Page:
Definition: An annuity is a retirement plan in which an individual or business purchases an insurance contract that provides income for life. The money in the annuity comes from investments made by the company that sold the contract and earlier investments made by the buyer.
Annuities are designed to provide income until the money runs out. It could be periodic payments or a large one-time payment. Payments can be scheduled and designed to correspond to income in your retirement accounts. Payments can be automatic or optional, depending on how much you contribute to the account over time. Income generated by an annuity can be taxed at regular brackets rather than gradually reducing your withdrawals during retirement. Annuities can help retirees buy homes mostly with cash today instead of waiting until retirement to use a traditional annuity.
Selecting an immediate annuity or a deferred annuity is a crucial decision you should not take lightly. Even though they look similar, significant differences should be taken into account when making this investment decision. An immediate annuity is the best option if you want your money to begin earning interest immediately on the date you purchase it, usually after death. A deferred annuity, on the other hand, may offer the best potential for income in retirement but only if purchased at a time when you are confident that your income will top out at exactly what it would have been if you had remained working throughout your entire working life — meaning that it could never be higher than what it would have been if you had stopped working altogether. Knowing what you’re getting yourself into and its costing to your retirement should make you think about making this decision.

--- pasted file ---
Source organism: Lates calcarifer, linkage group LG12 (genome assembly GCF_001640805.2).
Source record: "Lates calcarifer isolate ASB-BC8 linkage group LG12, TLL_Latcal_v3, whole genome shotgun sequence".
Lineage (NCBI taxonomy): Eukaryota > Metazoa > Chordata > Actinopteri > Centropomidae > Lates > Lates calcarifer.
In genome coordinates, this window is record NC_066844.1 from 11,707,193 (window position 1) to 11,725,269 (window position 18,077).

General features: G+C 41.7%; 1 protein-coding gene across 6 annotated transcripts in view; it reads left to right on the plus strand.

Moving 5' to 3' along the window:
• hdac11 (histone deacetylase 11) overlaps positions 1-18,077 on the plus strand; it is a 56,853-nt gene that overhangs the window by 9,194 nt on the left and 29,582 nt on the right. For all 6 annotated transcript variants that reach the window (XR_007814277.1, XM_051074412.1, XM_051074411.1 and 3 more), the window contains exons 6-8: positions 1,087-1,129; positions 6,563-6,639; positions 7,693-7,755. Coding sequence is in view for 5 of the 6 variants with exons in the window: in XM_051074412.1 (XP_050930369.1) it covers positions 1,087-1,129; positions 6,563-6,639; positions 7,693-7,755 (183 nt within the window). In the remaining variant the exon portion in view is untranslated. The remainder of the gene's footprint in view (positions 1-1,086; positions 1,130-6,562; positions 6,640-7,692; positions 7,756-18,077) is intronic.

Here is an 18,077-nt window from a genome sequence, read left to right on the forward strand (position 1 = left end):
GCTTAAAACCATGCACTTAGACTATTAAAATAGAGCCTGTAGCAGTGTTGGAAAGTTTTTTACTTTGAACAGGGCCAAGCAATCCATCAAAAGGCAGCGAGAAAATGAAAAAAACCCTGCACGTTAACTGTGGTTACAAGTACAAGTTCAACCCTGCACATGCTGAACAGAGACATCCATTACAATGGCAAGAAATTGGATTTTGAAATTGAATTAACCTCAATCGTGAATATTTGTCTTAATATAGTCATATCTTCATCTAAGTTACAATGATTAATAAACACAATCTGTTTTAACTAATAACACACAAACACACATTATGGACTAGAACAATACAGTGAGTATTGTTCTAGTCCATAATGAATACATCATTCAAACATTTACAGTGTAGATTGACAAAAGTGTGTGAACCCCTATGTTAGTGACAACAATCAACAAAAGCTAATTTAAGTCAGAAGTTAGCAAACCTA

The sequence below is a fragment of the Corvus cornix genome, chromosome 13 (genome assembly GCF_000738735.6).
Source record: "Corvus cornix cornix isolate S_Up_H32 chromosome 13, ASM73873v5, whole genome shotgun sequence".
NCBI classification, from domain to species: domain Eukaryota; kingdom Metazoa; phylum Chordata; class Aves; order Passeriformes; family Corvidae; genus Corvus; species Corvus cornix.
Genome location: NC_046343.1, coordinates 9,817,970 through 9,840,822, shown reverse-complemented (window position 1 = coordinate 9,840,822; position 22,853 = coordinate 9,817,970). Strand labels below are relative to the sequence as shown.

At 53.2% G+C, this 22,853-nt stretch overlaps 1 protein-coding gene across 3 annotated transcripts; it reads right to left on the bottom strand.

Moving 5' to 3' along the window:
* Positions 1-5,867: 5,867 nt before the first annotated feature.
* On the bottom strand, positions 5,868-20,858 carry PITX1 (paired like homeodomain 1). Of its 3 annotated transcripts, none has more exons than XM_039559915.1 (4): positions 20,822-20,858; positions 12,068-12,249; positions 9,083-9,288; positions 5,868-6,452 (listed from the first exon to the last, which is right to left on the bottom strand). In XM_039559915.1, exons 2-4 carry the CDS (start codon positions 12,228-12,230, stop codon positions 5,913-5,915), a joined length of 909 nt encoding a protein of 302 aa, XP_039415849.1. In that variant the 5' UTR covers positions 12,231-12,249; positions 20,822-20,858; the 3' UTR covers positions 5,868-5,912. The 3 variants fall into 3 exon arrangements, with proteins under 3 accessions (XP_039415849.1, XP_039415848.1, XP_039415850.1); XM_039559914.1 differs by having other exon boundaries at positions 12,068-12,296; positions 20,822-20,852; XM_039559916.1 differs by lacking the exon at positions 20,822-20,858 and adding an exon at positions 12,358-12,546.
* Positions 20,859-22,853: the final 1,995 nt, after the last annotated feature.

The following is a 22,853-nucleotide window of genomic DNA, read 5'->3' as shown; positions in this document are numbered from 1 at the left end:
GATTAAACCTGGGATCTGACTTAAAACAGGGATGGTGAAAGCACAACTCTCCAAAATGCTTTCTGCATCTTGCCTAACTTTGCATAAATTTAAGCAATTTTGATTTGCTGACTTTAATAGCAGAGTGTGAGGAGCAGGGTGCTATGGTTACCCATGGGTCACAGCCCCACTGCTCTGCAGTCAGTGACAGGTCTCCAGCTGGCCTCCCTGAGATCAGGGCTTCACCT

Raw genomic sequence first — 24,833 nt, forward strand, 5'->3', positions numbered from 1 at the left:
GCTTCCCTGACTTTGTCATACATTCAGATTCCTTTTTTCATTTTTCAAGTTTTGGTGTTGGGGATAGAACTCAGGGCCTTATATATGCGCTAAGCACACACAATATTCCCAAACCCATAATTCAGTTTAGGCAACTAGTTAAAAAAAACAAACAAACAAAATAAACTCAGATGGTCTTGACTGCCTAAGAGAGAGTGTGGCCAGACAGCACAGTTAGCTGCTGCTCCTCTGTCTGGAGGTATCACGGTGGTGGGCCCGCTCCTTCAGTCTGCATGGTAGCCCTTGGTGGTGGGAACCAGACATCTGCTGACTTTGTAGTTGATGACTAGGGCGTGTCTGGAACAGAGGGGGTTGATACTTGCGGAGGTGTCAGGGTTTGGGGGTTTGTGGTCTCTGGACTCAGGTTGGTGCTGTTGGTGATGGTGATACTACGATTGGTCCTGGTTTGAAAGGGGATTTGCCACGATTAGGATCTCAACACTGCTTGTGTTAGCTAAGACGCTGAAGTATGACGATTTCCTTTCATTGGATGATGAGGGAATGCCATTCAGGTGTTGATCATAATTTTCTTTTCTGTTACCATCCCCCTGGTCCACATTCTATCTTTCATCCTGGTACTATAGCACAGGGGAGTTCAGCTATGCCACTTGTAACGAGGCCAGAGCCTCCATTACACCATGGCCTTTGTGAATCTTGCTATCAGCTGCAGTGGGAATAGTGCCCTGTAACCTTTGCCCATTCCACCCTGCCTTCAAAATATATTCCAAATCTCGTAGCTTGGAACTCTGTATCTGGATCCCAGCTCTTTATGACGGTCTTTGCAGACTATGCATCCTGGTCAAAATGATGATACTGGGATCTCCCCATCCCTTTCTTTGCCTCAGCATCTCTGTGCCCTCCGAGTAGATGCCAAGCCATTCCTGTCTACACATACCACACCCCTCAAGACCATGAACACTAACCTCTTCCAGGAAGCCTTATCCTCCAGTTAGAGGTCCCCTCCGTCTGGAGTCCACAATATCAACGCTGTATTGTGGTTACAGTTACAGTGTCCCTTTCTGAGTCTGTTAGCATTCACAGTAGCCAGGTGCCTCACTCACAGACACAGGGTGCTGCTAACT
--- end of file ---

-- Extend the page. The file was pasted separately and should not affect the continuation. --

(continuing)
Types of Annuities
1. Fixed annuities
Fixed annuities can be a perfect choice if you have guaranteed income in retirement from work or are assured of getting a set amount of money from a set source, say a pension or a Social Security check. Fixed annuities come with low fees and are generally guaranteed to pay out the amount you promised when you opened the account. The risk with fixed annuities is that they get bought by investors who need a quick return and don’t care how they get it, so they’re willing to take on riskier investments.
2. Variable annuity
A variable annuity is one in which income and expense recognition change over time. Income is earned from a specific source, usually a traditional pension. Expense recognition also changes over time; for example, if you start receiving pension income from work, your spending requirements will likely be less than if you weren’t receiving any income at all. Other sources of income may be obtained through a life insurance policy or private investments.
3. Indexed annuities
Indexed annuities are a type of life insurance that provides you with a fixed income for the rest of your life, as well as a specified payout based on a risk-based investment strategy. This can help you grow your estate or reduce your tax bill, depending on how well the market goes. Indexed annuities are also known as cash accumulators, annuities with a cash value tied to certain underlying assets. Because these types of insurance offer a guaranteed minimum income level, they have lower administrative costs than other types of life insurance.
The last thing you want to do is purchase an annuity that could significantly affect your future tax liabilities. There are numerous tax consequences when you take an amount of money out of your savings. Even if the money grows intact over time, it could be harder to take advantage of favorable tax treatment because of changing rules for inherited annuities.
There are two ways that an annuity may be advantageous. If the annuity itself is an investment and you make passive income, you may want to look at the tax treatment. Passive income is income earned from a business not subject to federal income tax. You can take advantage of this money by increasing your net worth, becoming more wealthy, or giving to charity. If the annuity is simply a loan, it should be treated like any other loan and taxed at the regular income tax rates.